The Enigma Black Diamond | A Rare Cosmic Wonder. News, 25th January 2022

"The Enigma" is a 555.55 carat diamond that GIA laboratory graded Fancy Black in GIA Colored Diamond Identification and Origin Report. This diamond will be placed for auction at Sotheby's on February 3rd. 

Much more than a jewel. A treasure from interstellar space. “The Enigma” is an exquisite and extremely rare black diamond formed billions of years ago. This latest video showcases the 555.55 carat black diamond, offered by Sotheby's (3 – 9 February | London).

This unearthly stone is a carbonado diamond that possibly came from outer space, either created through meteoric impact or brought to Earth by an asteroid.

Unlike most diamonds, carbonado is a naturally occurring polycrystalline diamond material composed of randomly oriented cuboidal microcrystals. It contains non-diamond carbon material that gives it a generally black, gray, or brown appearance. Some data indicates that carbonado is slightly tougher than conventional monocrystalline diamonds.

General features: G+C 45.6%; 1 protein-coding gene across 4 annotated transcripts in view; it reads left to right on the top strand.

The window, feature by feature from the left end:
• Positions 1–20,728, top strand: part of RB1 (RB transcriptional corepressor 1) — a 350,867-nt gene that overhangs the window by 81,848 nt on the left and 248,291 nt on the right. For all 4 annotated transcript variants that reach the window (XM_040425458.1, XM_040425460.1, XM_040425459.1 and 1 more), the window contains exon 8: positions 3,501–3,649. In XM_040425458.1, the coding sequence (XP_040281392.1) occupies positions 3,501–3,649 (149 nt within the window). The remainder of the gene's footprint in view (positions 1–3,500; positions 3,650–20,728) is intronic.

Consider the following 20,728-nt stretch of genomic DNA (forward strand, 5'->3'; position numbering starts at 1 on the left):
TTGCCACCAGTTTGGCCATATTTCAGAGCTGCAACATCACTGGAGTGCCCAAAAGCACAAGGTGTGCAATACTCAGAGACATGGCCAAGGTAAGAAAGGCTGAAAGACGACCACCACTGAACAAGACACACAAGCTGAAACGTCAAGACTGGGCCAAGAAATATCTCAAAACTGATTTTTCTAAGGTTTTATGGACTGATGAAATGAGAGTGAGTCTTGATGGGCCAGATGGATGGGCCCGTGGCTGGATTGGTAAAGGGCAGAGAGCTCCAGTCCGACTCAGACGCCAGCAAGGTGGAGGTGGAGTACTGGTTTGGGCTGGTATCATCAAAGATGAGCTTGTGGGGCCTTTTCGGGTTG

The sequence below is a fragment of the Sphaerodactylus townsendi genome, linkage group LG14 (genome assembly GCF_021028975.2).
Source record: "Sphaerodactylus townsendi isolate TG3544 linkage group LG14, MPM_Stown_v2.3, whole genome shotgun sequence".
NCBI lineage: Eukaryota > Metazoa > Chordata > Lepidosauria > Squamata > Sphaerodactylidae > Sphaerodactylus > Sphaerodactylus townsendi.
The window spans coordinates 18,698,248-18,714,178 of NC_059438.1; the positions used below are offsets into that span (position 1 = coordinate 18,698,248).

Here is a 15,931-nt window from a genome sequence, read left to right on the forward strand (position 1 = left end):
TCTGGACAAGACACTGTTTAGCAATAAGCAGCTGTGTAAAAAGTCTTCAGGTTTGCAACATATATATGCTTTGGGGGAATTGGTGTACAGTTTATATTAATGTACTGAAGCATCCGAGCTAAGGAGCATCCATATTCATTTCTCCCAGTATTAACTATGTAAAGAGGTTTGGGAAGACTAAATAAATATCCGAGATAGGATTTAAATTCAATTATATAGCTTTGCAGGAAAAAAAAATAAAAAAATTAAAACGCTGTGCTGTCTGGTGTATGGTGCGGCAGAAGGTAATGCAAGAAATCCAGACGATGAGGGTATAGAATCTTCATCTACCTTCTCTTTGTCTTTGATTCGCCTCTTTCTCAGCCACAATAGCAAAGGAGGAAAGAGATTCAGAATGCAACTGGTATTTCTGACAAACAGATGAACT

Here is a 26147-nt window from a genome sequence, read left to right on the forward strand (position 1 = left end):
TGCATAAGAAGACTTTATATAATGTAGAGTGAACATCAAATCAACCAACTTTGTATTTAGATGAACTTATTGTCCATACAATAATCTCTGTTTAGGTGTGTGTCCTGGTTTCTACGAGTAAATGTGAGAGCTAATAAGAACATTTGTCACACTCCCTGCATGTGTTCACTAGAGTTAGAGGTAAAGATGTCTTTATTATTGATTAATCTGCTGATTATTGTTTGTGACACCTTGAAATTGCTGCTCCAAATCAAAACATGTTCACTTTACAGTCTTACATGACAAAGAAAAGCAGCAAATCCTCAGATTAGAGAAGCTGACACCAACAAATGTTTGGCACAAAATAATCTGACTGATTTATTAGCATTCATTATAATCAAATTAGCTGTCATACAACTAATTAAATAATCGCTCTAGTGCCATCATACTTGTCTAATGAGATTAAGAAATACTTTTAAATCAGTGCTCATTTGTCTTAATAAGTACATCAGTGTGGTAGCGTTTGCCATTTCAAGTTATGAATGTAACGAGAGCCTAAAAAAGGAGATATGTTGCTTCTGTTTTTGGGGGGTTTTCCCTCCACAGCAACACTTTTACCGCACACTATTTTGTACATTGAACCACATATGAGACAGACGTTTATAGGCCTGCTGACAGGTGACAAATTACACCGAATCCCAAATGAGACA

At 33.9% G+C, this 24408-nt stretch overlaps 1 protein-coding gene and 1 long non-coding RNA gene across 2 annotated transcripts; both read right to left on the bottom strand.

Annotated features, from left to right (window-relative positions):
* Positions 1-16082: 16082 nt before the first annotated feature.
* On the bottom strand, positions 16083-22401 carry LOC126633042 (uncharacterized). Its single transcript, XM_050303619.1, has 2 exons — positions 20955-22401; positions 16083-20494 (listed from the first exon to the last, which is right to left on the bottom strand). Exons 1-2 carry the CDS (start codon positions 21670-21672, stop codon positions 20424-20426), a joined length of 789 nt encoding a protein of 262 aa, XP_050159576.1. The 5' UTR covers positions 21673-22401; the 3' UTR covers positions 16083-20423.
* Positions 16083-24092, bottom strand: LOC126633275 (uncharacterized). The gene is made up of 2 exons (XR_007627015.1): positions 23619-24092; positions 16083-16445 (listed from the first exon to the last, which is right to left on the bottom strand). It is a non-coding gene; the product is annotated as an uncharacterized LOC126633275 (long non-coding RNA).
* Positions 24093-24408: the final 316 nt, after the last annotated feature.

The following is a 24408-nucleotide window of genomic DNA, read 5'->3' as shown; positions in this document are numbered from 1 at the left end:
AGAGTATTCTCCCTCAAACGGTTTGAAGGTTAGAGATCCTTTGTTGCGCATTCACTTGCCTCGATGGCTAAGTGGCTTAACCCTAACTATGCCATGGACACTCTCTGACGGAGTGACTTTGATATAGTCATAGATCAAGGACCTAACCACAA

ALROSA names a diamond after main character Kyndykan in honour of the project supporting indigenous peoples of the Far North. News, 15th December 2021

Kyndykan has become a symbol of the resilience, spiritual strength and unique values of the indigenous peoples of the Far North. The story inspired ALROSA to support a project also named Kyndykan, which aims to draw attention globally to the problem of preserving the traditions and culture of the indigenous peoples.

The Kyndykan diamond has a yellow-brown colour and measures 25х16х22 mm. It was mined in 2021 at one of the alluvial diamond deposits at Diamonds of Anabar, a subsidiary of ALROSA which operates across the vast Arctic territory of Yakutia. The indigenous peoples of the North traditionally inhabited this region. The diamond was found in the Olenyok district, one of the coldest regions in the northern hemisphere.